Background: Ozone exposure induces airway neutrophilia and modifies innate immune monocytic cell-surface phenotypes in healthy individuals. High-dose inhaled corticosteroids can reduce O3-induced airway inflammation, but their effect on innate immune activation is unknown. Objectives: We used a human O3 inhalation challenge model to examine the effectiveness of clinically relevant doses of inhaled corticosteroids on airway inflammation and markers of innate immune activation in healthy volunteers. Methods: Seventeen O3-responsive subjects [> 10% increase in the percentage of polymorphonuclear leukocytes.(PMNs) in sputum, PMNs per milligram vs. baseline sputum] received, placebo, or either a single therapeutic dose (0.5 mg) or a high dose (2 mg) of inhaled fluticasone proprionate (FP) 1 hr before a 3-hr O3 challenge (0.25 ppm) on three separate occasions at least 2 weeks apart. Lung function, exhaled nitric oxide, sputum, and systemic biomarkers were assessed 1-5 hr after the O3 challenge. To determine the effect of FP on cellular function, we assessed sputum cells from seven subjects by flow cytometry for cell-surface marker activation. Results: FP had no effect on O3-induced lung function decline. Compared with placebo, 0.5 mg and 2 mg FP reduced O3-induced sputum neutrophilia by 18% and 35%, respectiviely. A similar effect was observed on the airway-specific serum biomarker Clara cell protein 16 (CCP16). Furthermore, FP pretreament significantly reduced O3 induced modification of CD11b, mCD14, CD64, CD16, HLA-DR, and CD86 on sputum monocytes in a dose-dependent manner. Conclusions: This study confirmed and extended data demonstrating the protective effect of FP against O3Y-induced airway inflammation and immune cell activation.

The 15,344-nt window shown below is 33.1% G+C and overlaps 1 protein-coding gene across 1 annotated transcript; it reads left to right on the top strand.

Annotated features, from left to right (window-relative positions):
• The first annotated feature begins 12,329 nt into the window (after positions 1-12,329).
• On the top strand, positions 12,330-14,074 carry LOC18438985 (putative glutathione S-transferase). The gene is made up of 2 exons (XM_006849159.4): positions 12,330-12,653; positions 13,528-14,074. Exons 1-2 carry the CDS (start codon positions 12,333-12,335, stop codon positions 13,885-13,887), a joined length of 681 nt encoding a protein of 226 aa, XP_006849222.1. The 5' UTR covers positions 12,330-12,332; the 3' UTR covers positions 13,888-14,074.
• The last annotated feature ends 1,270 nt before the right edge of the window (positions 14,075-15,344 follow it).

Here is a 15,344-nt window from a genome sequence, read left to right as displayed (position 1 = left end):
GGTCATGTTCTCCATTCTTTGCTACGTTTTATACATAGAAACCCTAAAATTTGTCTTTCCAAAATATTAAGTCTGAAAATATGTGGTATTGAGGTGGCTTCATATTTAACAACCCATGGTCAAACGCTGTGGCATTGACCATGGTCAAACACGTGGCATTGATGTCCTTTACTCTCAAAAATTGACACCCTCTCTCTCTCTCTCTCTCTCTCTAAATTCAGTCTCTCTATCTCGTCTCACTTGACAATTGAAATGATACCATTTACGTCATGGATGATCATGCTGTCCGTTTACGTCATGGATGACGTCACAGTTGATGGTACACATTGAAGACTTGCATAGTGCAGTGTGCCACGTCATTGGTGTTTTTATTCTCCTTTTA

Alexis, N. E., Lay, J. C., Haczku, A., Gong, H., Linn, W., Hazucha, M. J., … Peden, D. B. (2008). Fluticasone propionate protects against ozone-induced airways inflammation and modified immune cell activation markers in healthy volunteers. Environmental Health Perspectives, 116(6), 799–805. https://doi.org/10.1289/ehp.10981